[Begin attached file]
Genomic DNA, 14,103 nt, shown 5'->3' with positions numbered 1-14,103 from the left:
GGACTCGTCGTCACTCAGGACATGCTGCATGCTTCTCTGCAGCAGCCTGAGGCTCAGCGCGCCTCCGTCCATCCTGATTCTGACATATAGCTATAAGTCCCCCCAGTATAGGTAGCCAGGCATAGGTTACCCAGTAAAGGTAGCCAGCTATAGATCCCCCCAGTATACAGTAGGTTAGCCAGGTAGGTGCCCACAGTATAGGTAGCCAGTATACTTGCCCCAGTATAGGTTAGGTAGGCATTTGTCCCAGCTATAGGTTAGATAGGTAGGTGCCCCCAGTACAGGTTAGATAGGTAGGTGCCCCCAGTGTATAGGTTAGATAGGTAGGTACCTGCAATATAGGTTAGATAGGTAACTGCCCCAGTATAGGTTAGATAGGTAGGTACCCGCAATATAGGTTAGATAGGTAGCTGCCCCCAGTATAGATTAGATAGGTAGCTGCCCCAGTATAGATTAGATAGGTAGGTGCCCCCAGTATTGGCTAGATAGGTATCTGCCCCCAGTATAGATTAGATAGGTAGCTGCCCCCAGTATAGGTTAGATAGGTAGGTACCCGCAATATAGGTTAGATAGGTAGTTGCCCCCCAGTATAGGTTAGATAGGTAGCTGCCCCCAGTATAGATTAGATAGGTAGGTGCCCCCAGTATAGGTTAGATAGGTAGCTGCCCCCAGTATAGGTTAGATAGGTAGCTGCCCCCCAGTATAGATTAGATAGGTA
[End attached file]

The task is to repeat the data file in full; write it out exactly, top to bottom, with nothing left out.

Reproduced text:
Genomic DNA, 14,103 nt, shown 5'->3' with positions numbered 1-14,103 from the left:
GGACTCGTCGTCACTCAGGACATGCTGCATGCTTCTCTGCAGCAGCCTGAGGCTCAGCGCGCCTCCGTCCATCCTGATTCTGACATATAGCTATAAGTCCCCCCAGTATAGGTAGCCAGGCATAGGTTACCCAGTAAAGGTAGCCAGCTATAGATCCCCCCAGTATACAGTAGGTTAGCCAGGTAGGTGCCCACAGTATAGGTAGCCAGTATACTTGCCCCAGTATAGGTTAGGTAGGCATTTGTCCCAGCTATAGGTTAGATAGGTAGGTGCCCCCAGTACAGGTTAGATAGGTAGGTGCCCCCAGTGTATAGGTTAGATAGGTAGGTACCTGCAATATAGGTTAGATAGGTAACTGCCCCAGTATAGGTTAGATAGGTAGGTACCCGCAATATAGGTTAGATAGGTAGCTGCCCCCAGTATAGATTAGATAGGTAGCTGCCCCAGTATAGATTAGATAGGTAGGTGCCCCCAGTATTGGCTAGATAGGTATCTGCCCCCAGTATAGATTAGATAGGTAGCTGCCCCCAGTATAGGTTAGATAGGTAGGTACCCGCAATATAGGTTAGATAGGTAGTTGCCCCCCAGTATAGGTTAGATAGGTAGCTGCCCCCAGTATAGATTAGATAGGTAGGTGCCCCCAGTATAGGTTAGATAGGTAGCTGCCCCCAGTATAGGTTAGATAGGTAGCTGCCCCCCAGTATAGATTAGATAGGTA